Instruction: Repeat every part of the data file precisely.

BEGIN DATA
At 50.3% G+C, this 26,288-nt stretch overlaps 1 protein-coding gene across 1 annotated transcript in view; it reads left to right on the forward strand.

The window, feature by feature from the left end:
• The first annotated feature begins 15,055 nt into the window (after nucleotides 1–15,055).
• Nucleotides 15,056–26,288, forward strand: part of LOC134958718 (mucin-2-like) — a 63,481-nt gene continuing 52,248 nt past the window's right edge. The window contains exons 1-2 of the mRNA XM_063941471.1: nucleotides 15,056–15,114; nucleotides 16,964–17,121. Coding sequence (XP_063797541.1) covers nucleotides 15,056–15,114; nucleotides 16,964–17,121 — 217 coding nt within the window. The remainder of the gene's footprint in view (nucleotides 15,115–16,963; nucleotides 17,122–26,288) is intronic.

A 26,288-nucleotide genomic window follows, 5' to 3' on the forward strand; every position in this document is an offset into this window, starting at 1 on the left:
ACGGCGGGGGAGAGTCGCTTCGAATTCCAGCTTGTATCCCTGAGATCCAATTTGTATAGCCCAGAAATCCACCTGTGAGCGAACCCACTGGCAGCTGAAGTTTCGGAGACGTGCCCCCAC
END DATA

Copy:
At 50.3% G+C, this 26,288-nt stretch overlaps 1 protein-coding gene across 1 annotated transcript in view; it reads left to right on the forward strand.

The window, feature by feature from the left end:
• The first annotated feature begins 15,055 nt into the window (after nucleotides 1–15,055).
• Nucleotides 15,056–26,288, forward strand: part of LOC134958718 (mucin-2-like) — a 63,481-nt gene continuing 52,248 nt past the window's right edge. The window contains exons 1-2 of the mRNA XM_063941471.1: nucleotides 15,056–15,114; nucleotides 16,964–17,121. Coding sequence (XP_063797541.1) covers nucleotides 15,056–15,114; nucleotides 16,964–17,121 — 217 coding nt within the window. The remainder of the gene's footprint in view (nucleotides 15,115–16,963; nucleotides 17,122–26,288) is intronic.

A 26,288-nucleotide genomic window follows, 5' to 3' on the forward strand; every position in this document is an offset into this window, starting at 1 on the left:
ACGGCGGGGGAGAGTCGCTTCGAATTCCAGCTTGTATCCCTGAGATCCAATTTGTATAGCCCAGAAATCCACCTGTGAGCGAACCCACTGGCAGCTGAAGTTTCGGAGACGTGCCCCCAC